Great start on Word2Vec, but still a few questions

Recently I started using org.deeplearning4j.examples.advanced.modelling.embeddingsfromcorpus.word2vec for training a recent Dutch Wikipedia text download (2Gb), using GPU and Eclipse. I tested the trained word2vec-model (4.5Gb), and the results are quite promising I must say. I have a couple of questions though, on a) the trainingset requirements (the Wikipedia text download); b) the training-parameters and c) testing the trained network. I read , but couldn’t find the answers. Therefore I hope somebody can answer them, thanks a lot!

1. Trainingset requirements:
a. I did a lot of replacements and parse-tricks in the Wikipedia text download, to get as much fluent sentences as possible. Looking at the code, it seems like the word2vec-window moves over the lines (instead of the sentences). Does this mean that the trainingset should have one sentence per line (like in example file raw_sentences.txt)? If so: that is almost impossible to do, or am I missing something?
b. Are there any other requirements to the dataset?

2. Training-parameters (settings of Word2Vec.Builder).
My main question is: what determines the neural net to finish the training-process? Is that the value of Epoch? I’ve set it to 1. Does that mean that the whole trainingset will be fed to the neural net exactly one time? If so: does ‘1’ make sense? Shouldn’t the trainingset be fed multiple times? And if so, how many times?
Or does the learningrate determine when the training-process finishes? I see in the log that the learningrate slowly decreases during training. In my case it stopped when the value was exactly 1.0E-4. Which made me think that the current learning rate value might be a stopcriterium.
These are the settings I’m using at the moment:
Word2Vec vec = new Word2Vec.Builder()

3. Testing the trained network
I used the following code to run the trained network:
word2Vec.wordsNearestSum(str, 10);
That works perfectly: it returns max 10 associations of the str String. But there are two situations that the wordsNearestSum-function crashes:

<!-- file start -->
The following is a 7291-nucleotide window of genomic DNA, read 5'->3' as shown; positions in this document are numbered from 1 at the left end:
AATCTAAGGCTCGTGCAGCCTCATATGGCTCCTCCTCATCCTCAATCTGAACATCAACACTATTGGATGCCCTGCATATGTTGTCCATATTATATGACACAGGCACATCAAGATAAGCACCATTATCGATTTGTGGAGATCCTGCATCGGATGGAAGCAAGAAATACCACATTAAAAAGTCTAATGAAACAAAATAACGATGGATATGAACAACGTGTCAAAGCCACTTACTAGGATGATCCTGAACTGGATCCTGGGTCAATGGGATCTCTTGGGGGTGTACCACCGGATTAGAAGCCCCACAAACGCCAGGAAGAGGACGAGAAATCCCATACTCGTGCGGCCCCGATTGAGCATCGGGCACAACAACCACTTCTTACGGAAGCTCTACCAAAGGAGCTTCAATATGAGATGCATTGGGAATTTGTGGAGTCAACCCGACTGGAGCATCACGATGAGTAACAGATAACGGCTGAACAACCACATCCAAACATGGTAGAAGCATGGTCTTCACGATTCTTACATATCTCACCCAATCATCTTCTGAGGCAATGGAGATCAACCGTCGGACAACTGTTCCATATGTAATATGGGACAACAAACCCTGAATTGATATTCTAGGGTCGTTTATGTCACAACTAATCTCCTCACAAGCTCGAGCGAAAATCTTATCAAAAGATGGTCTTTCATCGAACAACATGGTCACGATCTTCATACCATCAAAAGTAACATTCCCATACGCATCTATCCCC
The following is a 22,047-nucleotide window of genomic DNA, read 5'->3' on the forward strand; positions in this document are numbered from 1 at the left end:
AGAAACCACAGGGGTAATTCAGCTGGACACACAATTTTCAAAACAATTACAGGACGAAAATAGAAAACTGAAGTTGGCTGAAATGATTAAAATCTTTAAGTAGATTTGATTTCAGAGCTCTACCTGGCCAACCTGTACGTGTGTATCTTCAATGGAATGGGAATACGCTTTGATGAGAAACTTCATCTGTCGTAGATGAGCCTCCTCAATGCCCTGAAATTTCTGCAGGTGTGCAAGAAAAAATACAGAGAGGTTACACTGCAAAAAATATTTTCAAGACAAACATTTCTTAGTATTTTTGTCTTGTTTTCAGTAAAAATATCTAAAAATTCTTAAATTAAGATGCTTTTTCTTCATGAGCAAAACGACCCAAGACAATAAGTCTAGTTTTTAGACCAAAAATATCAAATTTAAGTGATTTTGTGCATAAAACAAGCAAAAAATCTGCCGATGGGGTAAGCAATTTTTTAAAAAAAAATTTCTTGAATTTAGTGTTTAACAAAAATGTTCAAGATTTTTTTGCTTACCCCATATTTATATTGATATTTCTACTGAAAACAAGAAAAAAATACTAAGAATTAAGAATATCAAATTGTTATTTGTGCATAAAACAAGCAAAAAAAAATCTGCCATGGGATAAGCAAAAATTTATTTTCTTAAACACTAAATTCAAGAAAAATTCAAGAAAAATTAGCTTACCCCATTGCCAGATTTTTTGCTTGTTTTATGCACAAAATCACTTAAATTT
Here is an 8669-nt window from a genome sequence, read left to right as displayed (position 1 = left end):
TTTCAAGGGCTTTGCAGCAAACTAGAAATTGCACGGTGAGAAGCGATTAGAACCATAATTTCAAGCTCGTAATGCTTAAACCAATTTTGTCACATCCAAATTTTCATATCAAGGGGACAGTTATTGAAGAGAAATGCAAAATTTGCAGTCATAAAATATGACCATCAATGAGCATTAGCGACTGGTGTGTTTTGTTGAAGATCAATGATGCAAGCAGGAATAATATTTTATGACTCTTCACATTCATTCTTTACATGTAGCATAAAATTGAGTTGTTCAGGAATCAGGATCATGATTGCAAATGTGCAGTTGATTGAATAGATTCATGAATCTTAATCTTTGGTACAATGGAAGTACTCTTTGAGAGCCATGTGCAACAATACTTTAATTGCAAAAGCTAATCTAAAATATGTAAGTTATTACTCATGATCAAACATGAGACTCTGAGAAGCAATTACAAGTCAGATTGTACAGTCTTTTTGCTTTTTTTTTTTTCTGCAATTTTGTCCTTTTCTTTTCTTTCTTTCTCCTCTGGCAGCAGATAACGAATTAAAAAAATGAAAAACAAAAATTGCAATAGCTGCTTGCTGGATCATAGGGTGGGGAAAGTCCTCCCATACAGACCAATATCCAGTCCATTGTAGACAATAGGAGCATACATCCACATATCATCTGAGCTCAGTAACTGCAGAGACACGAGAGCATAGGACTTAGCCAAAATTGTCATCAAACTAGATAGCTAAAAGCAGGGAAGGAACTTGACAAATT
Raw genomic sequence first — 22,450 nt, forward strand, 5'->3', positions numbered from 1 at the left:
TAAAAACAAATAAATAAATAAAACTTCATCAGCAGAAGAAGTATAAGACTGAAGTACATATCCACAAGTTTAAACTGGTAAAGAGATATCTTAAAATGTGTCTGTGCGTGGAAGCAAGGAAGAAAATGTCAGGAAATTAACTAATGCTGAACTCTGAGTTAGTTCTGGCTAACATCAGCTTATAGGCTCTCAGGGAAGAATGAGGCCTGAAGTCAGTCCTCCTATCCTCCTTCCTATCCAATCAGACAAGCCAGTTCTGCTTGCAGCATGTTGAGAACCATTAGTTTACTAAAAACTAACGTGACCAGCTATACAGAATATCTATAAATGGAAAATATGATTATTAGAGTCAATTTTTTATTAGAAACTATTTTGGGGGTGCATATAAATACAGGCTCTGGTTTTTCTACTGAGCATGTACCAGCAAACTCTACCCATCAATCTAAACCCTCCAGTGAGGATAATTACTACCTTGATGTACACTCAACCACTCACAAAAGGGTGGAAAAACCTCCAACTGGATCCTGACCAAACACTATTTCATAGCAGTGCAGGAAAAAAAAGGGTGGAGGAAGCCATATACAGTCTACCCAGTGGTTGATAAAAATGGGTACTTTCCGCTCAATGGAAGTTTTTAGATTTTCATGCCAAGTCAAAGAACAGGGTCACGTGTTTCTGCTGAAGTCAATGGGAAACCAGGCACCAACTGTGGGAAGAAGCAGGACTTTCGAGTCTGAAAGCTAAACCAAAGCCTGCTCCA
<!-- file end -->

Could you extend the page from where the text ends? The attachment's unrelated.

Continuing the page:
a. When str contains more than one word (separated by spaces).
Is there a way to feed multiple words to the trained network? It should be possible, because the before mentioned article on show the result of ‘New York Times’, which consists of three words.
b. When str contains a word that the model doesn’t recognize.
Is there a way to make the function not crash, but to return null or something?

Question 3 is resolved in the following way. Question 1 and 2 are still open.

Nobody? Is the deeplearning4j-community still active, I’m wondering? Hope so! Thanks!

@ASadon if you want guaranteed response times, I can point you to our commercial support page. We get to things when we can.

  1. This is relative to the tokenizer factory you use. There are different ones, and you can even implement your own. The default one just uses space separation.

  2. An epoch (typically only 1 is required but you can do more) is generally 1 pass through the dataset. The “iterations” is the epochs.

  3. The crash is relative to the code you’re running. I’m not sure what your issue there is exactly. The “crash” you’re referencing isn’t even in the question.

Sorry for the delay, but just a reminder that real people here answer questions who have jobs that are more than just managing this forum.

1 Like

It is still active, but as @agibsonccc said, the free support on the forums is on best effort basis, and sometimes it can take a while until someone who is qualified enough to answer a question has the time for it.

Now to elaborate on the answers you’ve received already:

  1. Because what determines a “sentence” is different in different languages and even problem settings, we only provide the basic version for you.
  2. the parameters you are asking about are all “hyper parameters”, i.e. they require some tuning to get the best results for your application.
  3. a) That only works if those three words are considered to be a single token. Again, what a token is or is not very much depends on the language and the problem you are trying to solve.

As you can see, natural language problems aren’t quite as clear cut as others (e.g. when dealing with pictures, a pixel is a pixel). Because Word2Vec has quite a bit of additional intrinsic problems, it has fallen out of fashion with modern models - and where it is used most people just use pretrained word vectors.

These days there are w2v compatible word vectors, along with information about the tokenization for them, available for many languages, as you are obviously aware of, since you’ve posted the link to one such repository yourself in a different thread already.

1 Like